You Can Say Happy Rosh Hashanah but Not Happy Yom Kippur

At this time last year, a candidate running for office asked me what Rosh Hashanah is. My first thought was to use Google and figure it out, but with Florida having the third-largest Jewish population in America, I thought maybe it’s time to give people a simple explanation of what these holidays, which seem shrouded in mystery, are actually about. Here’s what you need to know about Rosh Hashanah, the Jewish new near, and Yom Kippur, the day of atonement.

On Rosh Hashanah, apples and honey represent sweetness for the new year. The ram’s horn is a holy symbol known as a shofar.

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Rosh Hashanah is the Jewish New Year, which marks the beginning of the High Holy Days in the Jewish calendar. It is an important, fun, uplifting holiday celebrated by Jewish communities worldwide. So, lesson one is that it’s okay to say “Happy Roshanah.” Your Jewish friends will love it. 

Rosh Hashanah, which means “head of the year” in Hebrew, is a time for introspection, reflection, and renewal. It usually falls in September or early October, following the Hebrew calendar. The holiday spans two days and is filled with unique customs, prayers, and traditions.

During Rosh Hashanah, Jewish individuals attend synagogue services, recite prayers, and listen to the sound of the shofar, a ram’s horn, a central holiday symbol. It is also customary to eat festive meals, including symbolic foods like apples dipped in honey or a honey cake to signify a sweet New Year and round challah bread to represent the cyclical nature of time. If you’ve never eaten challah before, you should try it. It’s a taste thrill, particularly when it’s used for French toast.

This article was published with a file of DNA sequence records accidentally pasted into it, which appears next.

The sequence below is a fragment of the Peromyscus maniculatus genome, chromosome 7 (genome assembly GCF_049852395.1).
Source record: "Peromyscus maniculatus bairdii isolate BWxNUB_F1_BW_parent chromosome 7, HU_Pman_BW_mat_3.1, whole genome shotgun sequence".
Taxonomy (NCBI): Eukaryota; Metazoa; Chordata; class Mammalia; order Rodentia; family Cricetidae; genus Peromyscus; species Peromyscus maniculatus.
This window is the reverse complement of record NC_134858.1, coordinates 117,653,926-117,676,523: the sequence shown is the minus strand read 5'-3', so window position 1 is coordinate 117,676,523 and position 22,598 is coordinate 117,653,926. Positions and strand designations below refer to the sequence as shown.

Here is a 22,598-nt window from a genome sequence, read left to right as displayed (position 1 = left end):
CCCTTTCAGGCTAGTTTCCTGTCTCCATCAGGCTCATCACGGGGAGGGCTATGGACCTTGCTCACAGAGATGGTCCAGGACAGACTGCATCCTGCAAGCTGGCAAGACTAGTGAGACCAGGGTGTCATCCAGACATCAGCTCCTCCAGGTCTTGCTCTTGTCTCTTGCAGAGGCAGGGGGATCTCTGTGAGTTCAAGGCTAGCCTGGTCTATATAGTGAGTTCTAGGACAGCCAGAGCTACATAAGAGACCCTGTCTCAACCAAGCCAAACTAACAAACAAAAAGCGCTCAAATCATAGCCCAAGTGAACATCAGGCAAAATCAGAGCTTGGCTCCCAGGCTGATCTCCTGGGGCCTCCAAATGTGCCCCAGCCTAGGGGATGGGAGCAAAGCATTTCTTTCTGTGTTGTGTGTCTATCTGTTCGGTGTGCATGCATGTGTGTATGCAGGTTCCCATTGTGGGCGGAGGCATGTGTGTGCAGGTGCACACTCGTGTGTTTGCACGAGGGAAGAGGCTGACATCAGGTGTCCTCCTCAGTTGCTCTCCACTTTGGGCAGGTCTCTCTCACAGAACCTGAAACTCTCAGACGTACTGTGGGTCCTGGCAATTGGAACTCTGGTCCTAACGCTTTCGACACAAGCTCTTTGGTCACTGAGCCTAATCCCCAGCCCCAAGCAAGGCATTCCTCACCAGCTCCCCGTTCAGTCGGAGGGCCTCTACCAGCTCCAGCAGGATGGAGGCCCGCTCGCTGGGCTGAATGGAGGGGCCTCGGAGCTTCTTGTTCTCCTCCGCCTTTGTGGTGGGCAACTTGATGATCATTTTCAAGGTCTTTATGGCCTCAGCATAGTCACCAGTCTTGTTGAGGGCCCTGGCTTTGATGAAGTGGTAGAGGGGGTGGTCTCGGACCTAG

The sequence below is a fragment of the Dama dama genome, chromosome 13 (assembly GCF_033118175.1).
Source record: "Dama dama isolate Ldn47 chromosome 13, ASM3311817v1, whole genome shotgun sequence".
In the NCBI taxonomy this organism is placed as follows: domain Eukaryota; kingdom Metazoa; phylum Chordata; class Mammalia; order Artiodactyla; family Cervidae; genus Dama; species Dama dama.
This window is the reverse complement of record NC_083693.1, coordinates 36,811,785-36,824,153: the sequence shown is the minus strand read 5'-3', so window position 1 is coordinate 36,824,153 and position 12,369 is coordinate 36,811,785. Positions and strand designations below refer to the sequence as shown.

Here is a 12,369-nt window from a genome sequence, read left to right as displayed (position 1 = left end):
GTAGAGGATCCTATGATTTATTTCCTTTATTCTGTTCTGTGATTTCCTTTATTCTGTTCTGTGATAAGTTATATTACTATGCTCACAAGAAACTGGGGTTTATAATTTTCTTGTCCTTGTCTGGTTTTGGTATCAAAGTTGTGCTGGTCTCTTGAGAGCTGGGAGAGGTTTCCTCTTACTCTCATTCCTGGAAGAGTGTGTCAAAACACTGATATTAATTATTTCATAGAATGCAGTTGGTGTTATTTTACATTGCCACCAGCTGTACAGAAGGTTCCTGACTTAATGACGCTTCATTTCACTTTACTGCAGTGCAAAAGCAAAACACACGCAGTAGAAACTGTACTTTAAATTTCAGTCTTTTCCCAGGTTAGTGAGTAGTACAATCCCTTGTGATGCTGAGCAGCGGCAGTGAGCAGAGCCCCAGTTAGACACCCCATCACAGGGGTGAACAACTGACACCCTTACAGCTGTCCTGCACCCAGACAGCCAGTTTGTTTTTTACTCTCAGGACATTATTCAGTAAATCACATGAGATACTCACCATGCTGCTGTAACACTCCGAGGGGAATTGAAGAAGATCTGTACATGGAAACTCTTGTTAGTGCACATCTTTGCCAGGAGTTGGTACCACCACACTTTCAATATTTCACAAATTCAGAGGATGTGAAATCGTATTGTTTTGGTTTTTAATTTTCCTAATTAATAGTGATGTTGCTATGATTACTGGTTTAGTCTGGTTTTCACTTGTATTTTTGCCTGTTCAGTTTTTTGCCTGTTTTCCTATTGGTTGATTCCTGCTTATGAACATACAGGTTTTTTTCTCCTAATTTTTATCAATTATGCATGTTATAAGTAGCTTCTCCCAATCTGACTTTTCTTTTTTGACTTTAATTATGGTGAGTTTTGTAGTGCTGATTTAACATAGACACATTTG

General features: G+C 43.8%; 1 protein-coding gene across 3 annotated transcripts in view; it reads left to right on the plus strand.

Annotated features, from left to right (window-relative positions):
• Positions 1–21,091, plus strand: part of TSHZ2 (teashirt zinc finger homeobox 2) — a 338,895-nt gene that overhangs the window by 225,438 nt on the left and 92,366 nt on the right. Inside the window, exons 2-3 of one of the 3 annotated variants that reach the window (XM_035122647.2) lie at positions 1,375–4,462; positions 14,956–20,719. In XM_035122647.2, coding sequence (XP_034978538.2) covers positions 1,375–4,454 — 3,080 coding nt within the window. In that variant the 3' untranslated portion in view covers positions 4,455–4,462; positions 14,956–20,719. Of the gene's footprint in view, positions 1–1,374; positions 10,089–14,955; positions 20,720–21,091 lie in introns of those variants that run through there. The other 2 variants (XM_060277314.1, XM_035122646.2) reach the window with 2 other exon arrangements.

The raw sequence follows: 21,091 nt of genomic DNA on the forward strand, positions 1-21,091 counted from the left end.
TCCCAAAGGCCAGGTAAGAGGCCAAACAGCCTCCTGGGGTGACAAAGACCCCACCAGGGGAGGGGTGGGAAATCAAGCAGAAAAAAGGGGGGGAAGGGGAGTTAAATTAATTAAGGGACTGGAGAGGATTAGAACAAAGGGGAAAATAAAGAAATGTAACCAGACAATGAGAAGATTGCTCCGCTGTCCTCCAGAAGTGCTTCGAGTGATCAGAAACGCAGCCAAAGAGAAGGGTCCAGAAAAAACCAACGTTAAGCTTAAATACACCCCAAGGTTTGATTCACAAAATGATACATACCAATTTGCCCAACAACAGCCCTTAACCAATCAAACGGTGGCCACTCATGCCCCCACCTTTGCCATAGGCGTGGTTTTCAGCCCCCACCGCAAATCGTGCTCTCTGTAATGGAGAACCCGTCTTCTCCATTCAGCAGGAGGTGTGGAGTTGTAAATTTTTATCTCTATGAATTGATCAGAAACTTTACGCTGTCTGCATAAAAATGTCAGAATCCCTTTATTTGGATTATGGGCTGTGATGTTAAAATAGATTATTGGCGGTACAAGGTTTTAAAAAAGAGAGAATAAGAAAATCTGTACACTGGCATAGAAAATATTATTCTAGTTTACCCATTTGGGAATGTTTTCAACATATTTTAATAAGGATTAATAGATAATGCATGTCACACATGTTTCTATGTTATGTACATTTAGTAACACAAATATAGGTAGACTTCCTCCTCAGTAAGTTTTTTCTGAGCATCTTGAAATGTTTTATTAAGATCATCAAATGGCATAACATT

Challah is delicious bread. Use it to make French toast that is out of this world.

Yom Kippur is the holiest day in the Jewish calendar and is often called the Day of Atonement. It typically falls ten days after Rosh Hashanah. During Yom Kippur, people engage in fasting, prayer, and repentance. It is a time for reflection, seeking forgiveness from God and others, and making amends for wrongdoings. The day is observed with intense solemnity and is seen as an opportunity for spiritual purification and renewal. After a long day of fasting, friends and family get together to break the fast. Yom Kippur concludes the High Holy Days, a day of atonement, forgiveness, and spiritual transformation.

Rosh Hashanah is a celebration. Yom Kippur is more solemn and holy. But this time of year is when Jewish people self-examine and strive to make amends. This is seen as an opportunity to start fresh, set new goals, and make positive changes in the year ahead. We can all benefit from time for self-reflection. It’s like spring cleaning for the soul. 

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There’s much more to these holidays, but for those who aren’t Jewish or religious, this is your simple guide to understanding two of the most significant Jewish holidays. If you see something on social media that says Shana Tova, it just means good year, and with that, I wish you all a wonderful weekend, and to those who are celebrating Rosh Hashanah, Shana Tova. 

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